The Government says more ways to pay for biosecurity need to be looked at, but no details have been given.
The comments follow debate about the merits of a putting a levy on agricultural sectors such as horticulture.
This would help pay for the growing costs of fighting off bugs and diseases that could badly harm New Zealand's economy.
It would be similar in methodology to an insurance scheme.
Agricultural groups are worried about the chance of this happening, saying it would add considerably to the costs they already face.
The National Party's agricultural spokesman Nathan Guy raised the issue in parliament yesterday.
He asked about officials providing advice for an EQC-style scheme to pay for biosecurity, funded by growers.
"This is on top of a Government Industry Agreement where 18 primary sector groups have come together to work with the government on biosecurity preparedness and response.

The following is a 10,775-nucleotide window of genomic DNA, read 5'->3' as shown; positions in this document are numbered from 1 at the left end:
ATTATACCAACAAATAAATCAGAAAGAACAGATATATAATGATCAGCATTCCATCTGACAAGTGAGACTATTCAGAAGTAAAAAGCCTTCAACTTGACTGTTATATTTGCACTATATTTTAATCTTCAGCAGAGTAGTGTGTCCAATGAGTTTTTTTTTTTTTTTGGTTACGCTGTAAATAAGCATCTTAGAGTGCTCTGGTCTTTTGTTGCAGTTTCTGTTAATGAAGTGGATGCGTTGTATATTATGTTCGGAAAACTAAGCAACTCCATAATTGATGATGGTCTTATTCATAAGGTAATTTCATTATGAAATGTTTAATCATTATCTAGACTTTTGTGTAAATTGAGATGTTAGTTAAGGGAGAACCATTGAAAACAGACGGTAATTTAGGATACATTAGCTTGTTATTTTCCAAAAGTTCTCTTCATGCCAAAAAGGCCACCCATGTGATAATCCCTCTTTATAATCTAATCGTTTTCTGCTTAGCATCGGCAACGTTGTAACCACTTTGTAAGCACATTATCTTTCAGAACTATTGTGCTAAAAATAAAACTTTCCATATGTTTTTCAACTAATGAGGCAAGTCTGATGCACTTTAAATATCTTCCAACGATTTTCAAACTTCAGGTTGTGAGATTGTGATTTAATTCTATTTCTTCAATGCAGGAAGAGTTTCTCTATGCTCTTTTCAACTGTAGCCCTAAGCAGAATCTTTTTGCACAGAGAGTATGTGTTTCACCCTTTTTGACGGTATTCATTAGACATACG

Mr Guy said he was alarmed to hear about it on the same day the Tax Working Group proposed other taxes on farmers.
"I am sure this will be resisted by farmers with every bone in their body."
In response, the Biosecurity Minister Damien O'Connor told the house there needed to be work on this matter, to improve existing funding methods for protecting agriculture from harmful incursions.
"At the moment the incursions we are managing are all being funded by the taxpayer," he said.
"It is important that we look to the future to ensure protection for the industry and for taxpayers in a world of increasing biosecurity risks."
No further information was given.
However, the government is known to be worried about this.
The debate has happened as a campaign against fruit flies is underway in Auckland.
In addition, a lawsuit headed for the Court of Appeal could land the Crown with a bill for at least $450 million over the arrival of the Kiwifruit disease PSA in 2009.
The state is also funding the lion's share of the fight against Mycoplasma bovis.
Future, unknown pests would add extra costs.
The Finance Minister Grant Robertson mentioned biosecurity risks last year as one reason for bringing in a restrained budget in May.